Outside reference to God’s dealings with Israel and the church through Jesus Christ, as described in the Bible, IPHC theology has been primarily shaped by three historical events and persons.
The first event is the Protestant Reformation led by Martin Luther. The triggering event is usually considered when Luther posted his Ninety-Five Theses to the Wittenberg church door on October 31, 1517. This year marks the 500th anniversary of this significant event in history. From Martin Luther, we have our emphasis on the priority of Scripture for doctrine, we have the affirmation of justification by faith alone, and we have the universal priesthood of all believers.
Each of these is important in its own way for us as Pentecostal believers. We have a high view of the Bible and recognize it as the written Word of God, as well as bearing witness to the historical person of Jesus of Nazareth, the Messiah of Israel and the eternal living Word of God. Justification by faith frees us from the condemnation of the measuring stick of our own works in seeking to prove ourselves worthy of God’s love. Instead, God’s love is given to us as an act of grace and our response is one of faith in what God has done in Christ for us. Thus, our “works” take their place as a witness to God’s redeeming grace and blessings, and not a place of self-righteousness. Finally, the universal priesthood of all believers means that every Christian is a “priest” and can come before God. It also means that the gifts of the Holy Spirit are available for every follower of Jesus, and not just for those who gain recognition in public ministries.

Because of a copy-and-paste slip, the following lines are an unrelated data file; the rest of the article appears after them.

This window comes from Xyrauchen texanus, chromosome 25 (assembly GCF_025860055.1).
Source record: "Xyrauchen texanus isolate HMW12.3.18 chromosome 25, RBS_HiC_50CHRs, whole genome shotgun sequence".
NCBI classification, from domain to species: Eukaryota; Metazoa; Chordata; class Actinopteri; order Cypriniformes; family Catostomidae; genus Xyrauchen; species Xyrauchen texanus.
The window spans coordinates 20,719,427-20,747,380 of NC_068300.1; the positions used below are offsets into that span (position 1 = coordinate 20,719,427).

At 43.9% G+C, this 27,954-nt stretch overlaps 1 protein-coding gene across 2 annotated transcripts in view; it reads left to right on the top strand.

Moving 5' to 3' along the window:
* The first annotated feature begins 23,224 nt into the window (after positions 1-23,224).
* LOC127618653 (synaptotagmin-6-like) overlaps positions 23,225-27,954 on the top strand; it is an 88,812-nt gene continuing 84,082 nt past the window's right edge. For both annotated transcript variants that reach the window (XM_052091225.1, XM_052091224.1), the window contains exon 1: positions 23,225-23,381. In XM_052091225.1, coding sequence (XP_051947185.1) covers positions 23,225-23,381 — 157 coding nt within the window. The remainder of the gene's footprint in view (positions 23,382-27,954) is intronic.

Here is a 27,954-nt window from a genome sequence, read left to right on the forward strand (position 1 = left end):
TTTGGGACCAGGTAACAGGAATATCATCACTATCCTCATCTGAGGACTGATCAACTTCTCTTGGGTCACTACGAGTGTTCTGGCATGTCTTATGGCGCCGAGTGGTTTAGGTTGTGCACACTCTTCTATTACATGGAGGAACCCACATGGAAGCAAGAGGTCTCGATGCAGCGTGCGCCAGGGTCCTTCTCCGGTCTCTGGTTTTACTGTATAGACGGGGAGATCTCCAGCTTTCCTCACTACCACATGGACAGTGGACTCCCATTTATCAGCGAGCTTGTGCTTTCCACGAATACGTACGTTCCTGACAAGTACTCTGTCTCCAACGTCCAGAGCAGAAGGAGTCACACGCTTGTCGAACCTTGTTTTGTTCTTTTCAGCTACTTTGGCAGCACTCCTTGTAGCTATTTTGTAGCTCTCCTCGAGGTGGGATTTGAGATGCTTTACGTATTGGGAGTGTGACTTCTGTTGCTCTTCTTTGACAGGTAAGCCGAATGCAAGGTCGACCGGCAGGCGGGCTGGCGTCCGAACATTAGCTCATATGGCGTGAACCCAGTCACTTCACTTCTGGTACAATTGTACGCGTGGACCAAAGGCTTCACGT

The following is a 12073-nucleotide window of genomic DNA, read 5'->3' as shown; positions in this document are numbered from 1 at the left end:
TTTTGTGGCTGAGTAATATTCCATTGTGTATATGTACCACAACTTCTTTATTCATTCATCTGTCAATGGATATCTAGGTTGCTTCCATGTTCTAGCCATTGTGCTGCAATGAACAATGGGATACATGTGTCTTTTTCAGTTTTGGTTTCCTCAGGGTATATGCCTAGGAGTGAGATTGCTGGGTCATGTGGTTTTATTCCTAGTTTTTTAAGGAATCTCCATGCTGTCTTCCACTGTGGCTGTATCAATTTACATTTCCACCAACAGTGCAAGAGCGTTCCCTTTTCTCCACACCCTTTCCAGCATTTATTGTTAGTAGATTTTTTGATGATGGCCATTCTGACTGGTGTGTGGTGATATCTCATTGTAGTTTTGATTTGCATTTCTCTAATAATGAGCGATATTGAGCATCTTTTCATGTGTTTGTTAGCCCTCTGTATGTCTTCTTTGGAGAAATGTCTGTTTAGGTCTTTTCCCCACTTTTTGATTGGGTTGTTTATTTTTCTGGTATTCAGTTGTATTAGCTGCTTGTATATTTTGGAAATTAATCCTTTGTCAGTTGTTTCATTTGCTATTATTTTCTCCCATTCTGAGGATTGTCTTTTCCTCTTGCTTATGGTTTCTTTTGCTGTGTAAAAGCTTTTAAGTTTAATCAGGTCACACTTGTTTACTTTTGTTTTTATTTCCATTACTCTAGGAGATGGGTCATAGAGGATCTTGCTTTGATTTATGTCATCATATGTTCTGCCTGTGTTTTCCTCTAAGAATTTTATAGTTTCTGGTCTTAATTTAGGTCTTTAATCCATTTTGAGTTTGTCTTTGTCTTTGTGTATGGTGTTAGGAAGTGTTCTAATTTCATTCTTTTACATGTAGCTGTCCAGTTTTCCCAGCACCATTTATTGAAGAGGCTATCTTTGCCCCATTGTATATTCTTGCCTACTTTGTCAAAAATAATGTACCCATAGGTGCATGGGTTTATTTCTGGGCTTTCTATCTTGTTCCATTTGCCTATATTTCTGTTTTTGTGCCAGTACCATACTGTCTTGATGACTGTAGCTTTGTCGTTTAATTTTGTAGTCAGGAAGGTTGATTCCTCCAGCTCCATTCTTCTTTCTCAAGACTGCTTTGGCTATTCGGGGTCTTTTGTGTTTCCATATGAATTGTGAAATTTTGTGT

The second figure is the Anglican priest John Wesley, and the renewal movement he began in the 18th century in England that came to be known as Methodism. Our understanding of holiness, as a manifestation of divine love, flows from Wesley’s understanding of the Bible. Our first four doctrinal statements reflect Wesley’s version of the Thirty-Nine Articles of the Church of England. From Wesley’s movement, we gain the foundations of our ecclesiology. This ecclesiology, partly reflected in our Episcopal/congregational form of government, is one of the reasons IPHC has affirmed the fivefold ministry gifts of Ephesians 4, and grown in our understanding of these ministries. From Wesley, we have learned care for the poor, and the power of the gospel to combine redemption with the divine purpose of blessing to and for the world.